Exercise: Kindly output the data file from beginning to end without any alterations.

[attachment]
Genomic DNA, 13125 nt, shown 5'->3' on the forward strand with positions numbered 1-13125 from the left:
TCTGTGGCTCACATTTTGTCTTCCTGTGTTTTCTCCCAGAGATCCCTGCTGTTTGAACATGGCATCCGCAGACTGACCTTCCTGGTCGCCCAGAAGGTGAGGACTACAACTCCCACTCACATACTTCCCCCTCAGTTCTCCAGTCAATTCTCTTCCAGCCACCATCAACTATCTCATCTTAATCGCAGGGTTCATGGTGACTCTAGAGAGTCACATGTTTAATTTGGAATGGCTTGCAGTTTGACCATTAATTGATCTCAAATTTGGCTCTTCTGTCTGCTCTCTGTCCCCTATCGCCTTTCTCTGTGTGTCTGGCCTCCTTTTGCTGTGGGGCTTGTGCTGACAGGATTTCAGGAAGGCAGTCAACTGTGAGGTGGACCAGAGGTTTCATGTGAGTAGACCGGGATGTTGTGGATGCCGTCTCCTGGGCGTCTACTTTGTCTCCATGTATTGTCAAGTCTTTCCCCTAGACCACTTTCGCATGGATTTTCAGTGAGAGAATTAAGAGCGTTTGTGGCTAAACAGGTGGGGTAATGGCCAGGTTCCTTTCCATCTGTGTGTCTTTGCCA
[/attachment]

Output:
Genomic DNA, 13125 nt, shown 5'->3' on the forward strand with positions numbered 1-13125 from the left:
TCTGTGGCTCACATTTTGTCTTCCTGTGTTTTCTCCCAGAGATCCCTGCTGTTTGAACATGGCATCCGCAGACTGACCTTCCTGGTCGCCCAGAAGGTGAGGACTACAACTCCCACTCACATACTTCCCCCTCAGTTCTCCAGTCAATTCTCTTCCAGCCACCATCAACTATCTCATCTTAATCGCAGGGTTCATGGTGACTCTAGAGAGTCACATGTTTAATTTGGAATGGCTTGCAGTTTGACCATTAATTGATCTCAAATTTGGCTCTTCTGTCTGCTCTCTGTCCCCTATCGCCTTTCTCTGTGTGTCTGGCCTCCTTTTGCTGTGGGGCTTGTGCTGACAGGATTTCAGGAAGGCAGTCAACTGTGAGGTGGACCAGAGGTTTCATGTGAGTAGACCGGGATGTTGTGGATGCCGTCTCCTGGGCGTCTACTTTGTCTCCATGTATTGTCAAGTCTTTCCCCTAGACCACTTTCGCATGGATTTTCAGTGAGAGAATTAAGAGCGTTTGTGGCTAAACAGGTGGGGTAATGGCCAGGTTCCTTTCCATCTGTGTGTCTTTGCCA